Making the Game Plan
Hannah Rutten is known for her bounce. The UMD basketball captain averages 9.6 rebounds a game, successfully working both sides of the court. In a few months, the biology major will put her leaping ability to the test when she graduates from UMD and bounds into the University of Minnesota School of Dentistry.
Before leaving campus, Rutten will gather with her team one more time at the annual Dinner with Champions, a celebration of UMD’s junior and senior athletes. The event will be held on Wednesday, April 30 at the DECC and is open to the public. Tickets can be purchased online or by calling (218) 726-7005 by April 23. "It will be a great capstone to an even greater life experience that I've had as a Bulldog athlete," Rutten anticipates.
With a path to dental school already clear, Rutten's situation is somewhat unique. Most graduating seniors are still figuring out where they're headed. Karen Stromme, assistant athletic director at UMD, hopes that Dinner with Champions will help.
The fourth-annual event is designed to facilitate networking with the goal of keeping UMD’s standouts in Duluth after graduation. Dinner with Champions includes a social hour, complementary business cards for the senior athletes, and a seating arrangement that matches majors with potential employers. “A collegiate athlete’s skills are directly transferable to the workforce, and this event is an opportunity to showcase this niche to the Duluth community,” says Stromme.
Bill Watson has put this theory to the test and completely agrees. Watson, former Bulldog hockey star and Hobey Baker award winner, is the managing director of Northwestern Mutual. He's hired a half dozen UMD athletes as interns in recent years and says that his choice is deliberate, "Our most successful interns have been athletes. They compete, they're ready to learn, and they're multitaskers." Watson gives credit to the regime needed to successfully balance academics and sports.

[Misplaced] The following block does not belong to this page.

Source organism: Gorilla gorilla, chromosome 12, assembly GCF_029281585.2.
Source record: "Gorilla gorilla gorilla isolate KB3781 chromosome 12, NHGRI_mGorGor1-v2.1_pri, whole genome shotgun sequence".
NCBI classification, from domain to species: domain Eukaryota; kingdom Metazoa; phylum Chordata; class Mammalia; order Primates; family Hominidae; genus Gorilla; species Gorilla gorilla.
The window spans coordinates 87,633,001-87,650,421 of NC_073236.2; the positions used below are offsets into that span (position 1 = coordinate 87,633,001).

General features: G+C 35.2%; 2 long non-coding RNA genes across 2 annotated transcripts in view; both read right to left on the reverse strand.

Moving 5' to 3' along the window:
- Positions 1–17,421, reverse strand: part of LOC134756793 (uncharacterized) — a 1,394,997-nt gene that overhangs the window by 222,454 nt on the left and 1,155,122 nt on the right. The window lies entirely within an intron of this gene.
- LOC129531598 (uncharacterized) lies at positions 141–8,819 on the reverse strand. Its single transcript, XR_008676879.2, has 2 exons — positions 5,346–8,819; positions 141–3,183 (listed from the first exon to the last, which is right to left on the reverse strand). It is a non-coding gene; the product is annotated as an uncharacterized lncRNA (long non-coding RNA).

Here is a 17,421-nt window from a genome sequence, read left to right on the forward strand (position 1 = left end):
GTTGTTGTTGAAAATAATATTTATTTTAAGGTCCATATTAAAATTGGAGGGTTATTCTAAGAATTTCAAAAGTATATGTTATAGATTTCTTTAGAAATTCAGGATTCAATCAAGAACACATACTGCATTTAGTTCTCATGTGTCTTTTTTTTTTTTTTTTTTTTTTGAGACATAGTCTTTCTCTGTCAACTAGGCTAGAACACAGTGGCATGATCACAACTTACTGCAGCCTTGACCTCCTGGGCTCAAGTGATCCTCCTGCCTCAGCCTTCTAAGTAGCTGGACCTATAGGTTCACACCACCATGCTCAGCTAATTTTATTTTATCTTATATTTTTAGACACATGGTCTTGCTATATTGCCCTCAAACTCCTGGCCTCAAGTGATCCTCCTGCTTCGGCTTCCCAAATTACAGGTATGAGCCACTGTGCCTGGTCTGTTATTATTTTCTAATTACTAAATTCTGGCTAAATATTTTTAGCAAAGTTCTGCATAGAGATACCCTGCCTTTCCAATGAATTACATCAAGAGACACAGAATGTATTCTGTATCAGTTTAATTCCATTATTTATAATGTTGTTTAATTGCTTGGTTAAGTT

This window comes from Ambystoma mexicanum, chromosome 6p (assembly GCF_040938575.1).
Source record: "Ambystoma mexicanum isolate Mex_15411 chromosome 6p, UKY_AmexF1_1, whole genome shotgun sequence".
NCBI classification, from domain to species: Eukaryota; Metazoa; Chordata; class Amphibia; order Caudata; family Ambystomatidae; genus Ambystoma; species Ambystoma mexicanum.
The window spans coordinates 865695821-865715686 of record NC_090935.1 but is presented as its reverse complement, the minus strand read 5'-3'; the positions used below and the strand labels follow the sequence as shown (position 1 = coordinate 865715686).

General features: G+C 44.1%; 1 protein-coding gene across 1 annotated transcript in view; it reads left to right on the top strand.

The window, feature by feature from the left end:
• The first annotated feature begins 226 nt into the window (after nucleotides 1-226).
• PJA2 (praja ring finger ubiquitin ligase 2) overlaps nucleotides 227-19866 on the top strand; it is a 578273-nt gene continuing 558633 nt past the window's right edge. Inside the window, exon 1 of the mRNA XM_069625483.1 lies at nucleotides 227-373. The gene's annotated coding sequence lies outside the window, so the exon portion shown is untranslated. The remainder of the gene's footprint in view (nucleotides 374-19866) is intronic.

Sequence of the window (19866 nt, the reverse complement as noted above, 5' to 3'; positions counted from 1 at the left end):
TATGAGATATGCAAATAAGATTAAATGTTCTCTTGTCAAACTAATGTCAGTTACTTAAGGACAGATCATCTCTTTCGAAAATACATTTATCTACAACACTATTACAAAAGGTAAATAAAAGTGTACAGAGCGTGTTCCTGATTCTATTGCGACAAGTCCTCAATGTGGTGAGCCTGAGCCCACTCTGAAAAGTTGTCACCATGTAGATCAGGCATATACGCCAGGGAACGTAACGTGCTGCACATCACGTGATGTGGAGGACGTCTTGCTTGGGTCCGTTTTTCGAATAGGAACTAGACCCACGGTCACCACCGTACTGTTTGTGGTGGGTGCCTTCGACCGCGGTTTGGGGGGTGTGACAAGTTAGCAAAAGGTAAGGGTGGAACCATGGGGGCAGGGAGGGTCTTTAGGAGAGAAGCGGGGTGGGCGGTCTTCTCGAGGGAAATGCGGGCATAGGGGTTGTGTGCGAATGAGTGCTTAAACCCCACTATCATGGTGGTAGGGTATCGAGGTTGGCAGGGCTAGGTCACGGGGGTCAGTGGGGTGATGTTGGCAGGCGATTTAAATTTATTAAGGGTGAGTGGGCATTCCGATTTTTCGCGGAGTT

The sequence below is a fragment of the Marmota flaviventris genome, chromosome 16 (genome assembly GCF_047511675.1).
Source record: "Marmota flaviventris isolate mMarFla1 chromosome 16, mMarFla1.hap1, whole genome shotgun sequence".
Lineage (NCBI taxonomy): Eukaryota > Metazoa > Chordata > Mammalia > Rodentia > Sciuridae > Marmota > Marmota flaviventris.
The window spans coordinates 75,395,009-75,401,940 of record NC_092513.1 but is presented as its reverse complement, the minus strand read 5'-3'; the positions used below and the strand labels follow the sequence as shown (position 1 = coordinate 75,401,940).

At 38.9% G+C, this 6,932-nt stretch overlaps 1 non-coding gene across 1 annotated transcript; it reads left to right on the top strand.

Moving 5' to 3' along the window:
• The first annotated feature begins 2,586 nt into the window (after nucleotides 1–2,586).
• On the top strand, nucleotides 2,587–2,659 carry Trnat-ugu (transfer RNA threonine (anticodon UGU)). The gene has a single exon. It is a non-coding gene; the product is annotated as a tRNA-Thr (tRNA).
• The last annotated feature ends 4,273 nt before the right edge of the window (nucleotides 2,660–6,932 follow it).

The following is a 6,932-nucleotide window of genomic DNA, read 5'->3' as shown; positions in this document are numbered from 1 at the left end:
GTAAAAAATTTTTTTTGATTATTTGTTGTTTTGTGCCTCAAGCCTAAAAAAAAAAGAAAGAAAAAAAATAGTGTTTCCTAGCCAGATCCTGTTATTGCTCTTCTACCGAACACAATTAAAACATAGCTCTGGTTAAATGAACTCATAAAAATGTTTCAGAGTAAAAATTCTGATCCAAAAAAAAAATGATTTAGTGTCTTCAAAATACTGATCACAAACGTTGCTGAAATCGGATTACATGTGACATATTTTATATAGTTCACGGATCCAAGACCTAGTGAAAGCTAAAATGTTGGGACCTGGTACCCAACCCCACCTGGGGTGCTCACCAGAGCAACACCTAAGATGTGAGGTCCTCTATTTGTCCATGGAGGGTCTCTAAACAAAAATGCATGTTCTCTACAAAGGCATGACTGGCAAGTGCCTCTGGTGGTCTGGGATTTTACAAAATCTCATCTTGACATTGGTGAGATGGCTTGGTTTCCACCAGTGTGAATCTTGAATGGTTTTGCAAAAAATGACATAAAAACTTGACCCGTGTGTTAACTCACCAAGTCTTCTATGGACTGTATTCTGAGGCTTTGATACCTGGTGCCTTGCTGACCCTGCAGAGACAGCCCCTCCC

At Dinner with Champions, the Chancellor's Cup will be given to the team with the best grade point average and UMD's Top Senior Scholar Athlete award winners will be recognized, demonstrating the importance that UMD places on academics for its athletes. Stromme notes that Bulldogs have a combined "B" grade point average, something that appeals to employers like Watson. "The impetus is on school. They're students first and athletes second," he says. A male and female Outstanding Senior Athlete Award will also be given at the event, along with the Shjon Podein Community Services Award.
John "Bah" Harrington will be the keynote speaker at Dinner with Champions. Harrington, 1979 alumnus and Bulldog hockey team member, is a 1980 Olympic gold medal winner who participated in the “Miracle on Ice.” He also played in the 1984 Olympics and professionally. Today he’s the hockey director of the Herb Brooks Training Center in Blaine, Minn, and a scout for the Colorado Avalanche.
The evening is somewhat emotional for Stromme. As bagpipes lead the athletes into the Lake Superior Ballroom, she reflects on how quickly four years pass by. Rutten is already a little nostalgic, "Bulldog Country has been my home for the last four years, and I know I will miss Duluth too much to be away for too long. In the future, I would love to come back and be a part of this close-knit, supportive, and family-like community."
Whether they settle down in the Twin Ports or make a play for other cities, Stromme says UMD's athletes remain connected, "They're not going to put on a Bulldog jersey anymore, but they'll always be Bulldogs."
Story by Lori C. Melton